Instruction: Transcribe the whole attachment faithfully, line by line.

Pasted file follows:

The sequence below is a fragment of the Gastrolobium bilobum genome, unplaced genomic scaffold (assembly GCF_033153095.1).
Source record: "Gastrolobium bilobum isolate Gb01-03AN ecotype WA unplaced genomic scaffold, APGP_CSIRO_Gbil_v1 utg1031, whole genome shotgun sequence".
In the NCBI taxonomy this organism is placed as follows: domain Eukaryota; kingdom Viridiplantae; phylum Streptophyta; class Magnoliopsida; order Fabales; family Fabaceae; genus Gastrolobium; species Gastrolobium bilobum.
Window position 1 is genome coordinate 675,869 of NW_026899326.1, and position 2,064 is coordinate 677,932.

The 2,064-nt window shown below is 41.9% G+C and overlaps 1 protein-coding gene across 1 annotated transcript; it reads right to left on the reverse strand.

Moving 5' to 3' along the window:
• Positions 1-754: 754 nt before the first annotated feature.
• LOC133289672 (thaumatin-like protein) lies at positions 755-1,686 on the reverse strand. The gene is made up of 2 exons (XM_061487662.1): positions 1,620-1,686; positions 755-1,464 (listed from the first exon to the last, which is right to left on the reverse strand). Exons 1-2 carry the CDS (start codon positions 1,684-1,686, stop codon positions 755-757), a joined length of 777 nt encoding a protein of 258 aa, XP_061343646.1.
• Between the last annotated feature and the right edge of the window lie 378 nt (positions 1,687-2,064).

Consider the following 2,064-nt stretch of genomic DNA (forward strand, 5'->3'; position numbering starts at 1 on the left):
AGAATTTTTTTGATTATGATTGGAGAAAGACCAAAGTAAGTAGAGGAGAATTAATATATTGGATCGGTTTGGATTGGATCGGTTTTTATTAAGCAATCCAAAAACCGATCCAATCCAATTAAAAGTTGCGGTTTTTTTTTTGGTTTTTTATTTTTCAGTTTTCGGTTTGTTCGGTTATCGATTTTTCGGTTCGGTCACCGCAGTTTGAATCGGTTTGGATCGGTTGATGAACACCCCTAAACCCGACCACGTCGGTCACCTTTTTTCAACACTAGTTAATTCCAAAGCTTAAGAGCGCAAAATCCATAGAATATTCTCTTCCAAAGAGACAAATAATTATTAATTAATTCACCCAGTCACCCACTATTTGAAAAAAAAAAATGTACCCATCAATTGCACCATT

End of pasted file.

The sequence below is a fragment of the Gastrolobium bilobum genome, unplaced genomic scaffold (assembly GCF_033153095.1).
Source record: "Gastrolobium bilobum isolate Gb01-03AN ecotype WA unplaced genomic scaffold, APGP_CSIRO_Gbil_v1 utg1031, whole genome shotgun sequence".
In the NCBI taxonomy this organism is placed as follows: domain Eukaryota; kingdom Viridiplantae; phylum Streptophyta; class Magnoliopsida; order Fabales; family Fabaceae; genus Gastrolobium; species Gastrolobium bilobum.
Window position 1 is genome coordinate 675,869 of NW_026899326.1, and position 2,064 is coordinate 677,932.

The 2,064-nt window shown below is 41.9% G+C and overlaps 1 protein-coding gene across 1 annotated transcript; it reads right to left on the reverse strand.

Moving 5' to 3' along the window:
• Positions 1-754: 754 nt before the first annotated feature.
• LOC133289672 (thaumatin-like protein) lies at positions 755-1,686 on the reverse strand. The gene is made up of 2 exons (XM_061487662.1): positions 1,620-1,686; positions 755-1,464 (listed from the first exon to the last, which is right to left on the reverse strand). Exons 1-2 carry the CDS (start codon positions 1,684-1,686, stop codon positions 755-757), a joined length of 777 nt encoding a protein of 258 aa, XP_061343646.1.
• Between the last annotated feature and the right edge of the window lie 378 nt (positions 1,687-2,064).

Consider the following 2,064-nt stretch of genomic DNA (forward strand, 5'->3'; position numbering starts at 1 on the left):
AGAATTTTTTTGATTATGATTGGAGAAAGACCAAAGTAAGTAGAGGAGAATTAATATATTGGATCGGTTTGGATTGGATCGGTTTTTATTAAGCAATCCAAAAACCGATCCAATCCAATTAAAAGTTGCGGTTTTTTTTTTGGTTTTTTATTTTTCAGTTTTCGGTTTGTTCGGTTATCGATTTTTCGGTTCGGTCACCGCAGTTTGAATCGGTTTGGATCGGTTGATGAACACCCCTAAACCCGACCACGTCGGTCACCTTTTTTCAACACTAGTTAATTCCAAAGCTTAAGAGCGCAAAATCCATAGAATATTCTCTTCCAAAGAGACAAATAATTATTAATTAATTCACCCAGTCACCCACTATTTGAAAAAAAAAAATGTACCCATCAATTGCACCATT